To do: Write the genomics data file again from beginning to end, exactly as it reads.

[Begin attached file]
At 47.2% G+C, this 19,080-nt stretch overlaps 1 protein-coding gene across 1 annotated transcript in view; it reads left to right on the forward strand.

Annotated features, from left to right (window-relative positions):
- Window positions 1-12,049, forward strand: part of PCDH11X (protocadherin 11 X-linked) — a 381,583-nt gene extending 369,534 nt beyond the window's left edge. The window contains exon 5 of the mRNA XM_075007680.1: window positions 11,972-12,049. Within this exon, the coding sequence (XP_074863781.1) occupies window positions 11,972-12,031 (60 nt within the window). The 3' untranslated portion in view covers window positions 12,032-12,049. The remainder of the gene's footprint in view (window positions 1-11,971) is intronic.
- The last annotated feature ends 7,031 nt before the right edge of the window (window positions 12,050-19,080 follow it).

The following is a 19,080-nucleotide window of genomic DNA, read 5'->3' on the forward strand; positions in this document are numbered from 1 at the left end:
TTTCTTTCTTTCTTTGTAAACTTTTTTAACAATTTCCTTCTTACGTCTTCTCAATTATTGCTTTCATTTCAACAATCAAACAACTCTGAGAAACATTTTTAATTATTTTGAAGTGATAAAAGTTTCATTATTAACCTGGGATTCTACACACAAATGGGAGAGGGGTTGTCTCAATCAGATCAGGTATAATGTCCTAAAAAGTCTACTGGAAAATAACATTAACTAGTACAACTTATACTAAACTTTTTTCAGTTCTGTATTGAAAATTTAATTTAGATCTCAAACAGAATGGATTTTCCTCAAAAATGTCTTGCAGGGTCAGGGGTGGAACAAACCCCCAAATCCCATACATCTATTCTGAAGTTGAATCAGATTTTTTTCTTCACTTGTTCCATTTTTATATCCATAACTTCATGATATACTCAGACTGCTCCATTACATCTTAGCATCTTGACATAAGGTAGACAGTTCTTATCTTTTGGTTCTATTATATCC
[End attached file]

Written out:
At 47.2% G+C, this 19,080-nt stretch overlaps 1 protein-coding gene across 1 annotated transcript in view; it reads left to right on the forward strand.

Annotated features, from left to right (window-relative positions):
- Window positions 1-12,049, forward strand: part of PCDH11X (protocadherin 11 X-linked) — a 381,583-nt gene extending 369,534 nt beyond the window's left edge. The window contains exon 5 of the mRNA XM_075007680.1: window positions 11,972-12,049. Within this exon, the coding sequence (XP_074863781.1) occupies window positions 11,972-12,031 (60 nt within the window). The 3' untranslated portion in view covers window positions 12,032-12,049. The remainder of the gene's footprint in view (window positions 1-11,971) is intronic.
- The last annotated feature ends 7,031 nt before the right edge of the window (window positions 12,050-19,080 follow it).

The following is a 19,080-nucleotide window of genomic DNA, read 5'->3' on the forward strand; positions in this document are numbered from 1 at the left end:
TTTCTTTCTTTCTTTGTAAACTTTTTTAACAATTTCCTTCTTACGTCTTCTCAATTATTGCTTTCATTTCAACAATCAAACAACTCTGAGAAACATTTTTAATTATTTTGAAGTGATAAAAGTTTCATTATTAACCTGGGATTCTACACACAAATGGGAGAGGGGTTGTCTCAATCAGATCAGGTATAATGTCCTAAAAAGTCTACTGGAAAATAACATTAACTAGTACAACTTATACTAAACTTTTTTCAGTTCTGTATTGAAAATTTAATTTAGATCTCAAACAGAATGGATTTTCCTCAAAAATGTCTTGCAGGGTCAGGGGTGGAACAAACCCCCAAATCCCATACATCTATTCTGAAGTTGAATCAGATTTTTTTCTTCACTTGTTCCATTTTTATATCCATAACTTCATGATATACTCAGACTGCTCCATTACATCTTAGCATCTTGACATAAGGTAGACAGTTCTTATCTTTTGGTTCTATTATATCC